Oct 31, 2006

Photographs for documenting fieldwork (ethnography)

As i will need to uncover individual and group information spaces and information needs in mobility settings, I've started taking photos of meetings taking place in work settings, outside the organizations. Due to ethics on need of preserve individual identity, collected picture do not depict human subjects but concentrate on objects of information used during meetings (archives in my flickr account classified by date taken, settings, project acronym and place, among other key words that can be added later on during data analysis).

Supporting views for this method:
Kanstrup, Anne Marie (2002, May). Picture the Practice—Using Photography to Explore Use of Technology Within Teachers' Work Practices [32 paragraphs]. Forum Qualitative Sozialforschung / Forum: Qualitative Social Research [On-line Journal], 3(2). 

Oct 28, 2006

public internet spaces (in Portugal)

Taking place in FIL Lisbon, on the 3 & 4 of November, organized by UMIC (Agência para a Sociedade do Conhecimento) to show and disseminate the network of internet spaces, financed with public fundings (more then 800).

Oct 27, 2006

weekend readings

Bacon, C. J. and Fitzgerald, B. (2001). A systemic framework for the field of information systems. SIGMIS Database 32(2),pp. 46-67. [DOI= http://doi.acm.org/10.1145/506732.506738]

Carroll, J. M. and Swatman, P. A. (2000). Structured-case: a methodological framework for building theory in information systems research. European Journal of Information Systems, 9(4), pp. 235-242. [DOI= http://dx.doi.org/10.1057/palgrave.ejis.3000374]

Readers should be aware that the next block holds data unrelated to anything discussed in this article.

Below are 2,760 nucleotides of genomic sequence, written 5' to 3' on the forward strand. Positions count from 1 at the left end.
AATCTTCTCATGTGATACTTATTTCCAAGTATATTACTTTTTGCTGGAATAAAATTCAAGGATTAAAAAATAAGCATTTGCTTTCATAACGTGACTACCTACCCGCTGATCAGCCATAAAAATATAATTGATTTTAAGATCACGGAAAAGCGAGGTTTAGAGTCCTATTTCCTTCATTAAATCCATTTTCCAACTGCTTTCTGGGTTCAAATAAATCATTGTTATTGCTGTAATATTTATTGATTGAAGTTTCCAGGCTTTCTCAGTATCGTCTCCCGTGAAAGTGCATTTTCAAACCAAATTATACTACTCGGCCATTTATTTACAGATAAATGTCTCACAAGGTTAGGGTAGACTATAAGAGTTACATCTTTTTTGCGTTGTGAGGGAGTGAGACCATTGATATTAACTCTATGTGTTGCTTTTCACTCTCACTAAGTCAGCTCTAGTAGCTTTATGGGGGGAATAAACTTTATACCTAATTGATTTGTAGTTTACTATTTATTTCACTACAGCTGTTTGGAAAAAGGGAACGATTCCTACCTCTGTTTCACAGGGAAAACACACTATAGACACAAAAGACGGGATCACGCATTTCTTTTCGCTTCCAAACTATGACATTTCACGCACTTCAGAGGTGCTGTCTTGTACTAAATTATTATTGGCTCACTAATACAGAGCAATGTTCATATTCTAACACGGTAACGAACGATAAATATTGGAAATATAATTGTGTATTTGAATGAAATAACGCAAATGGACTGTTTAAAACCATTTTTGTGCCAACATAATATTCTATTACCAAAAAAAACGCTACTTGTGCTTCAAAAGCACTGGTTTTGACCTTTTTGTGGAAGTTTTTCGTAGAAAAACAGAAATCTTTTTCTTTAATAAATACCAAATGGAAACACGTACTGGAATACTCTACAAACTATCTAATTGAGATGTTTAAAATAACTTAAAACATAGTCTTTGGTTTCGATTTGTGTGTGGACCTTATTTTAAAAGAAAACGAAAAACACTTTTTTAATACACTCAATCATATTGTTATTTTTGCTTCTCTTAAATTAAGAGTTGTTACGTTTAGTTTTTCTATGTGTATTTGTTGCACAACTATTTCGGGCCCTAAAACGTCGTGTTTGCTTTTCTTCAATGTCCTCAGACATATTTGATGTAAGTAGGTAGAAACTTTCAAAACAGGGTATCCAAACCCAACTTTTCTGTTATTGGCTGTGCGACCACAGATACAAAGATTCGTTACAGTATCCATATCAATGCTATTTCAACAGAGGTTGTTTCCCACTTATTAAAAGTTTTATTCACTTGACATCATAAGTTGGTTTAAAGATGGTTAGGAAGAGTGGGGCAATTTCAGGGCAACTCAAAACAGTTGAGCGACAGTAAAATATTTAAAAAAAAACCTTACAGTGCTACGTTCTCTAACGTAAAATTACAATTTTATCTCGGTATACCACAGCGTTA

PS - see Mindmap in Flickr Account
Systemic Framework for IS

Oct 23, 2006

crossing the divides

Dervin, B. & Reinhard, C.D. (2006). "Researchers and practitioners talk about users and each other. Making user and audience studies matter—paper 1" Information Research, 12(1) paper 286:
"This paper reports on a qualitative study that compared what experts in three fields, library and information science, human computer interaction and communication and media studies, described as their big unanswered questions about users and audiences of information, library, electronic, communication and media systems and texts. It also compares what these experts thought about each other and the difficulties of crossing the divides between disciplines or fields and between research and practice."
(...)
"That users by any other name (...) increasingly have greater and greater control over their access and use of all manner of information and entertainment systems. In this sense they are no longer best conceptualized as users or as audiences but rather as persons with agency. While in the past access was highly constrained both in space and in time by institutional availability, now these independent agents may surf the planet and beyond at their own whims. This is so even when we acknowledge that all users are unwittingly or wittingly constrained by political economies that limit both arrays of offerings, modes of access and availabilities of specific contents."
(...)
"The study reported here is part of a larger multi-stage project, a dialogic surround of how researchers and practitioners in three fields look at: a) the big unanswered questions about users; b) the gaps that stand between them in finding value from each other's work; and c) the barriers to collaborating in the application of user research to system development, implementation and design."